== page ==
Articles | Volume 34, issue 12
Ann. Geophys., 34, 1119–1144, 2016
Ann. Geophys., 34, 1119–1144, 2016

Regular paper 02 Dec 2016

Regular paper | 02 Dec 2016

Decay times of transitionally dense specularly reflecting meteor trails and potential chemical impact on trail lifetimes

Wayne K. Hocking1, Reynold E. Silber2, John M. C. Plane3, Wuhu Feng3, and Marcial Garbanzo-Salas4 Wayne K. Hocking et al.
  • 1Department of Physics and Astronomy, University of Western Ontario, London, Ontario, N6A 3K7, Canada
  • 2Department of Earth Sciences, University of Western Ontario, London, Ontario, N6A 3B7, Canada
  • 3School of Chemistry, University of Leeds, Leeds, LS2 9JT, UK
  • 4University of Costa Rica, San Jose, Costa Rica

Abstract. Studies of transitionally dense meteor trails using radars which employ specularly reflecting interferometric techniques are used to show that measurable high-temperature chemistry exists at timescales of a few tenths of a second after the formation of these trails. This is a process which is distinct from the ambient-temperature chemistry that is already known to exist at timescales of tens of seconds and longer in long-lived trails. As a consequence, these transitionally dense trails have smaller lifetimes than might be expected if diffusion were the only mechanism for reducing the mean trail electron density. The process has been studied with four SKiYMET radars at latitudes varying from 10 to 75° N, over a period of more than 10 years, 24 h per day. In this paper we present the best parameters to use to represent this behaviour and demonstrate the characteristics of the temporal and latitudinal variability in these parameters. The seasonal, day–night and latitudinal variations correlate reasonably closely with the corresponding variations of ozone in the upper mesosphere. Possible reasons for these effects are discussed, but further investigations of any causative relation are still the subject of ongoing studies.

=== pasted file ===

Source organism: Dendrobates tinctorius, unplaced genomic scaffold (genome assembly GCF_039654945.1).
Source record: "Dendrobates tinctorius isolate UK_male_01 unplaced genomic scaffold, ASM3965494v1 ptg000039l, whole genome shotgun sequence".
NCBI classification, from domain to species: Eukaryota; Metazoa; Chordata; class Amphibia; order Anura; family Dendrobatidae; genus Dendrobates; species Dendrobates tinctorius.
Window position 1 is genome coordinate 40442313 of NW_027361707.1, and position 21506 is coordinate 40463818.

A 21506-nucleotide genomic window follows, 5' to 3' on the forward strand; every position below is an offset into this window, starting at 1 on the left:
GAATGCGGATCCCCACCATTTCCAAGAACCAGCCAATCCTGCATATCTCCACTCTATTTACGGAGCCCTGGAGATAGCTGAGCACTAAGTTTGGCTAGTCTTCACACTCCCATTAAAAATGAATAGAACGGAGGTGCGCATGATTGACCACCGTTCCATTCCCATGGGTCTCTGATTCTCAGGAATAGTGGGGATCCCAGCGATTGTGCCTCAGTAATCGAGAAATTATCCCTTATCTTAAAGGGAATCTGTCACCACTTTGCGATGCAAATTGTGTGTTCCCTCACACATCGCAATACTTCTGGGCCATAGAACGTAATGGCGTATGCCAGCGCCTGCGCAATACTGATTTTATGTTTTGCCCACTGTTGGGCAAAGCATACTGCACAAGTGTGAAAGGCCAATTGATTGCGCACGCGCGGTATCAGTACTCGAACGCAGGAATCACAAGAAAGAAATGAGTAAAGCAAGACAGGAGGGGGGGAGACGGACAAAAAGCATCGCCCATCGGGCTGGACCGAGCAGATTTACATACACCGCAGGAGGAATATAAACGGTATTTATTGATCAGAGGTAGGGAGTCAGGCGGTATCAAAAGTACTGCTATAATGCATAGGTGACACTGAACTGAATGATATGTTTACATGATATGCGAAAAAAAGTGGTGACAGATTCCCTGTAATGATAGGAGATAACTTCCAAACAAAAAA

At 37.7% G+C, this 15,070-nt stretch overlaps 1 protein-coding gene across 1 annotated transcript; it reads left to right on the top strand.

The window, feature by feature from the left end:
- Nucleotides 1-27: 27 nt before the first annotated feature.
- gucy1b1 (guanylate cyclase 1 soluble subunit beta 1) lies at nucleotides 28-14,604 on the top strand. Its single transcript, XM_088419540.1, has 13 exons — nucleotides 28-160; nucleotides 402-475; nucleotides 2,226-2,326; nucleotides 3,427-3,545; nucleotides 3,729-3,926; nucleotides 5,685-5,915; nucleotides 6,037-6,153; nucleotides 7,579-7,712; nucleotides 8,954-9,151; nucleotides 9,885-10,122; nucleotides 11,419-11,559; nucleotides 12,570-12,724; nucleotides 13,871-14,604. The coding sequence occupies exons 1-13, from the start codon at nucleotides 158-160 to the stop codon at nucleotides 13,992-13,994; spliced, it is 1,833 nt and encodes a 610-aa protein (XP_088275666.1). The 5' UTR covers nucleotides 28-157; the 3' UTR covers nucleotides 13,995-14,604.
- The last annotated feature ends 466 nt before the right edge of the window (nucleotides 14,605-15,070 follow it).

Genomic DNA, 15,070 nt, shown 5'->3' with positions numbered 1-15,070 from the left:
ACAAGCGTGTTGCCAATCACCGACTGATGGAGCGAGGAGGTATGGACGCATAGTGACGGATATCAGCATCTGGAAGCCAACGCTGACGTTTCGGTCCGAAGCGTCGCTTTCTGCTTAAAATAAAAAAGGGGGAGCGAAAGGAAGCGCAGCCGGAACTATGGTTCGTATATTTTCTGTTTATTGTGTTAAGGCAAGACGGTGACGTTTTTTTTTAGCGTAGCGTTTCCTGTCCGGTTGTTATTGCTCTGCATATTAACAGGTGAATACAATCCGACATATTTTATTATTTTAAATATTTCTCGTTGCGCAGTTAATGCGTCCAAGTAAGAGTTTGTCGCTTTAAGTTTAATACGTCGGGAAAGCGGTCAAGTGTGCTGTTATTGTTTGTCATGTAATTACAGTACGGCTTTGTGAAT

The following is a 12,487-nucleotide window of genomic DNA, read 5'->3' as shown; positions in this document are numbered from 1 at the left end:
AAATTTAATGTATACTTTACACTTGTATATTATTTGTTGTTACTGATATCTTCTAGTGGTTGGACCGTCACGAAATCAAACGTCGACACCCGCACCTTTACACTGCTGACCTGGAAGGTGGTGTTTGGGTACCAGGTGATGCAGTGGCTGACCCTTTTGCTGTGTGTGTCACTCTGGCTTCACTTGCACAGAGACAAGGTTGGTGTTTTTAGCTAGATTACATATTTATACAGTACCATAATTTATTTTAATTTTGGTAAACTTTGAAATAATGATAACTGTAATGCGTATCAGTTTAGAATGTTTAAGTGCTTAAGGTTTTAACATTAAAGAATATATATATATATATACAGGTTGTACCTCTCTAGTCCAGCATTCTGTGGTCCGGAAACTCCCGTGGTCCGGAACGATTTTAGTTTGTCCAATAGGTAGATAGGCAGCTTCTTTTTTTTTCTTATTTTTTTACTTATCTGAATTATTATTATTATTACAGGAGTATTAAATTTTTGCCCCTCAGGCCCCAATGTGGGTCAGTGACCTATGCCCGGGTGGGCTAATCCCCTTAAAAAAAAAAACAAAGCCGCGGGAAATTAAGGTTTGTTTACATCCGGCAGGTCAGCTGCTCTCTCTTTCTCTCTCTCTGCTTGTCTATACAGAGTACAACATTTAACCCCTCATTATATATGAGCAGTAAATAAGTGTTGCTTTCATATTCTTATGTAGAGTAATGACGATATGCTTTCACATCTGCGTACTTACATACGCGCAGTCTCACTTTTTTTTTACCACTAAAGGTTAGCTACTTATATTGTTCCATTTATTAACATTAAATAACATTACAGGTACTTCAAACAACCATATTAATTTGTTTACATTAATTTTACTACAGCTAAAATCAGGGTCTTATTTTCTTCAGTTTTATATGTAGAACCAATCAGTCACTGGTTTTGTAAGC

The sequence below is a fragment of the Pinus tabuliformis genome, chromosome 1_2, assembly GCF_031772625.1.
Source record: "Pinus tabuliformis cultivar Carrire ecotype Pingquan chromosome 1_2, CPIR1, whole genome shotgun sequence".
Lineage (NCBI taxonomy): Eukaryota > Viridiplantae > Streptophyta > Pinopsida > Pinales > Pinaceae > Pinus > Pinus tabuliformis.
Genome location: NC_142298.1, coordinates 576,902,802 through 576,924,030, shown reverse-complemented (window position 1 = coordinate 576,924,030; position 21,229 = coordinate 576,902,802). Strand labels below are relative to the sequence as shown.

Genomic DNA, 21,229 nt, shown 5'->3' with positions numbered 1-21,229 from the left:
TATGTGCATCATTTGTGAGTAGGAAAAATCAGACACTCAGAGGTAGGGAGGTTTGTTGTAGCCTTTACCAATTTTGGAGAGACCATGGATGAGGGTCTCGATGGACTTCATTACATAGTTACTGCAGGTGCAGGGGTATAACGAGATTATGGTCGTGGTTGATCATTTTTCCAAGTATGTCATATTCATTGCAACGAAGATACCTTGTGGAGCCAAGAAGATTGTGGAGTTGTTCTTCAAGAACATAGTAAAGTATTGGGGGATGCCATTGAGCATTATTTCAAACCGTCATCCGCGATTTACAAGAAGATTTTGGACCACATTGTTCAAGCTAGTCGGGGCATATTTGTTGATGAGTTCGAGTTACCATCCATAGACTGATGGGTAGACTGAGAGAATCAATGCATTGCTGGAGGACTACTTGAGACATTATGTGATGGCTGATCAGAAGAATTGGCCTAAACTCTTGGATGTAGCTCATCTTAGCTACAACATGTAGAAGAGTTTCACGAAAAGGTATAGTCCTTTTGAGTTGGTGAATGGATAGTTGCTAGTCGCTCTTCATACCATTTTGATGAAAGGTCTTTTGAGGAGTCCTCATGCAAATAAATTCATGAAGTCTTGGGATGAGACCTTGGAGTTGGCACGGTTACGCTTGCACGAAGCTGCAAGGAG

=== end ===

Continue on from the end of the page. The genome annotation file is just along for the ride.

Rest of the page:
Short summary
Meteoroids entering the atmosphere produce trails of ionized particles which can be detected with radar. The weakest ones are called underdense (the most common), the strongest are called overdense, and intermediate ones are transitional. Meteor radar signatures are used to determine atmospheric parameters like temperature and winds. We present new results which show the effect of ozone on the transitional trail lifetimes, which may eventually allow radar to measure mesospheric ozone.